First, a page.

Ben Botkin

(Oregon Capital Chronicle) Oregonians may soon have the right to pump gas into their vehicles on their own throughout the state, under a bill that cleared the Legislature on Wednesday with approval in the Senate.

The measure, which passed the Senate with a 16-9 bipartisan vote, would allow Oregonians to pump their own gas or continue to get service from an attendant. The bill would allow gas stations to designate self-service pumps, but they still must offer attendant service for at least half of them. Lawmakers kept that requirement intact to help people who need or prefer full service.

“This bill strikes a balance between consumer preferences, business needs, and employment considerations,” the bill’s chief sponsor, Sen. Janeen Sollman, D-Hillsboro, said in a statement. “It provides Oregonians choice at the pump, while still protecting access for the elderly and disabled community members.”

The bill heads to Gov. Tina Kotek, who is expected to sign it.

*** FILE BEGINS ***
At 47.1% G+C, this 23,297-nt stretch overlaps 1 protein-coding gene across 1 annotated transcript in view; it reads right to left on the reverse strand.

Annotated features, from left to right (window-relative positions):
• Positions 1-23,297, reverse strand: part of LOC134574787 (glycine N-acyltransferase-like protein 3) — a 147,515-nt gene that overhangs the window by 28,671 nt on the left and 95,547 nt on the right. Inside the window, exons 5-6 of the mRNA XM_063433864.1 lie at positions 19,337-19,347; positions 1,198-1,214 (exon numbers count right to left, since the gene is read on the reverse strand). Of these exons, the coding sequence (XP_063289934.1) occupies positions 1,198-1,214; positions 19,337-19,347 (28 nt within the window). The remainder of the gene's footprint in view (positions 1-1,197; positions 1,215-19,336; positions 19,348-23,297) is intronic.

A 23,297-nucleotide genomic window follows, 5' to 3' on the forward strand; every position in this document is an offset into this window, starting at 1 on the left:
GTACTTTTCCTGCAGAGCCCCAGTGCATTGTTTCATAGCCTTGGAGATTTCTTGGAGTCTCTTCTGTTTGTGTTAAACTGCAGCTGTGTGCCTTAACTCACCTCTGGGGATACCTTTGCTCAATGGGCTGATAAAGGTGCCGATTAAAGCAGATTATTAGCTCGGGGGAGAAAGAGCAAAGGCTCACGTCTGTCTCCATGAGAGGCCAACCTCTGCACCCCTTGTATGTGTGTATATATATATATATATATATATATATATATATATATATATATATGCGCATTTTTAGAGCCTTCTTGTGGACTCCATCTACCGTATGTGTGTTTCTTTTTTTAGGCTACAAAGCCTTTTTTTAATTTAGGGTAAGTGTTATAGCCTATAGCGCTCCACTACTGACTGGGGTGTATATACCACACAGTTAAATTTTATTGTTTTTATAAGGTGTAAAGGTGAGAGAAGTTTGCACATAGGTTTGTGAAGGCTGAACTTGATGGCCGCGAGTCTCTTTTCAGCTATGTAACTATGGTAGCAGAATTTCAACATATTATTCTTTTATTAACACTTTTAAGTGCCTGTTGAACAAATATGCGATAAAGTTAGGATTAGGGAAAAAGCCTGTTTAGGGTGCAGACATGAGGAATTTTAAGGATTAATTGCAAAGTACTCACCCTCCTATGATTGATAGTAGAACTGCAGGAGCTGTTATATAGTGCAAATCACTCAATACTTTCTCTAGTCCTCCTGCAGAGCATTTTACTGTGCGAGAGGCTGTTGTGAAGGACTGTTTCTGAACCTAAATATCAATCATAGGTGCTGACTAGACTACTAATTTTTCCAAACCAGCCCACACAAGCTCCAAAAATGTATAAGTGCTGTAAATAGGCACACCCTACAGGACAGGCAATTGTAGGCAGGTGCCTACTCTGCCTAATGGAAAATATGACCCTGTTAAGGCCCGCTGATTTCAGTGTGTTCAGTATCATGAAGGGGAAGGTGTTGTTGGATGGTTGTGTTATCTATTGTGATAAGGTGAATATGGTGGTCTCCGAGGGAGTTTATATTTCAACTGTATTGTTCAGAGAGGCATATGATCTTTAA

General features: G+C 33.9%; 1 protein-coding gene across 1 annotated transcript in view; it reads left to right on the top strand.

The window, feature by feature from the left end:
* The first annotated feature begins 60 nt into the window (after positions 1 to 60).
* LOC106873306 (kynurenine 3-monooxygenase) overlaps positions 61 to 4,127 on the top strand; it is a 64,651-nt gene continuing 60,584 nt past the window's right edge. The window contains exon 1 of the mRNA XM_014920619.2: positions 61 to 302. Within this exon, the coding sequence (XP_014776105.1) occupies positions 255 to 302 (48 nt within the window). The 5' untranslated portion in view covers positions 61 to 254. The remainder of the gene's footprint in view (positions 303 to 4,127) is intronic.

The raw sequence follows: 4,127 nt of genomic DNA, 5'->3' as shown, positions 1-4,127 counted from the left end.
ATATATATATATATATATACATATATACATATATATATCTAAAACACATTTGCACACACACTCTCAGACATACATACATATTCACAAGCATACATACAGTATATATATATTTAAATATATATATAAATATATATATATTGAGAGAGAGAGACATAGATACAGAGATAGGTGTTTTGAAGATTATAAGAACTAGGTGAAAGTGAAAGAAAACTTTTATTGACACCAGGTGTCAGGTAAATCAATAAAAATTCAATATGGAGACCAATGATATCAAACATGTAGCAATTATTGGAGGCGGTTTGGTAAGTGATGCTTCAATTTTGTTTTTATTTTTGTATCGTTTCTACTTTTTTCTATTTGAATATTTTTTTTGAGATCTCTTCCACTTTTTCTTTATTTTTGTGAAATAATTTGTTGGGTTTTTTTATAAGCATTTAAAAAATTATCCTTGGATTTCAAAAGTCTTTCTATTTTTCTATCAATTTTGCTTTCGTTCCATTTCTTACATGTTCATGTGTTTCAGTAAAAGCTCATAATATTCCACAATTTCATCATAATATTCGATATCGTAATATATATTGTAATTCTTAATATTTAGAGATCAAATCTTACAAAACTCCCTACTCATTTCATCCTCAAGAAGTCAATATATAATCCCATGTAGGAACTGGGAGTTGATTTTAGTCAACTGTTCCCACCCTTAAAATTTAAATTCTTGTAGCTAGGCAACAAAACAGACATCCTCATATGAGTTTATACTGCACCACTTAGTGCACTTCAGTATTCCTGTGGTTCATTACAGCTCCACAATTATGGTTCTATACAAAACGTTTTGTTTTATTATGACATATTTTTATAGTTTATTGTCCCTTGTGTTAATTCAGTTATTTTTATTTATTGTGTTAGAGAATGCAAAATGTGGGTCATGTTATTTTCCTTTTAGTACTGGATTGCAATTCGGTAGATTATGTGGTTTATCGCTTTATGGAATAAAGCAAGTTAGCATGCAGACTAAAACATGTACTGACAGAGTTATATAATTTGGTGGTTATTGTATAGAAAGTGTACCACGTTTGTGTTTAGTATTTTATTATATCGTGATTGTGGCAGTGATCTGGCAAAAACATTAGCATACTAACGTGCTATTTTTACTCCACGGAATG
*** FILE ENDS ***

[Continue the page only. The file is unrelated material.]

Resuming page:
Only Oregon and New Jersey now ban self-service gas, although Oregon has gradually loosened restrictions in recent years. In 2015, lawmakers allowed self-serve gas during nighttime hours in rural and coastal counties to help fuel retailers and drivers. Two years later, lawmakers expanded that to all hours for rural counties.  Oregon also has made other exceptions, such as during wildfires, severe heat waves and COVID-19.

The bill would simplify the patchwork of regulations, supporters say.

Under the bill,  stations in 16 of Oregon’s most heavily populated counties would need at least one attendant present to pump gas for customers who don’t want self-service. Customers in 20 rural counties and motorcycle operators would be able to pump their own gas regardless of whether an attendant is at the station. Those counties are: Baker, Clatsop, Crook, Curry, Gilliam, Grant, Harney, Hood River, Jefferson, Klamath, Lake, Malheur, Morrow, Sherman, Tillamook, Umatilla, Union, Wallowa, Wasco and Wheeler.

Gas stations would have to charge the same amount regardless of what option a customer selects.

A similar proposal failed in 2022 after the state fire marshal estimated the state would need more than $500,000 to regulate the change, a figure that state officials now say is only “minimal.”

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